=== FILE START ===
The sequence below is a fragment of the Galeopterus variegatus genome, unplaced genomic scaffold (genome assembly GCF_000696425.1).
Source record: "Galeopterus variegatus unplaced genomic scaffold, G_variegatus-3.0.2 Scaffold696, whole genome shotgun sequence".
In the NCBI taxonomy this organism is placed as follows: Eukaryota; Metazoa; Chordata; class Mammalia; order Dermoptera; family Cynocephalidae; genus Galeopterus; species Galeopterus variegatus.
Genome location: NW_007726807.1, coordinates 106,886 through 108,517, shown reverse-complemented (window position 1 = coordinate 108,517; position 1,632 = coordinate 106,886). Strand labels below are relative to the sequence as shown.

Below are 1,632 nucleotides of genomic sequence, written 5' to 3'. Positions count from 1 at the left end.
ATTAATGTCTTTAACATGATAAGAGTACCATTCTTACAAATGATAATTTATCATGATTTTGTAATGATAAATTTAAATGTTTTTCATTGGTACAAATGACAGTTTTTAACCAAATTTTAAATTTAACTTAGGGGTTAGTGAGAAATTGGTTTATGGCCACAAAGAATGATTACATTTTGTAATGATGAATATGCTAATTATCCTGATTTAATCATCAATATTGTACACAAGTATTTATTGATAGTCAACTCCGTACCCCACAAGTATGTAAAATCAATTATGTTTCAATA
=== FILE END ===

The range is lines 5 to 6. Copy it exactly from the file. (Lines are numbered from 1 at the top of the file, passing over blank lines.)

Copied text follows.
Below are 1,632 nucleotides of genomic sequence, written 5' to 3'. Positions count from 1 at the left end.
ATTAATGTCTTTAACATGATAAGAGTACCATTCTTACAAATGATAATTTATCATGATTTTGTAATGATAAATTTAAATGTTTTTCATTGGTACAAATGACAGTTTTTAACCAAATTTTAAATTTAACTTAGGGGTTAGTGAGAAATTGGTTTATGGCCACAAAGAATGATTACATTTTGTAATGATGAATATGCTAATTATCCTGATTTAATCATCAATATTGTACACAAGTATTTATTGATAGTCAACTCCGTACCCCACAAGTATGTAAAATCAATTATGTTTCAATA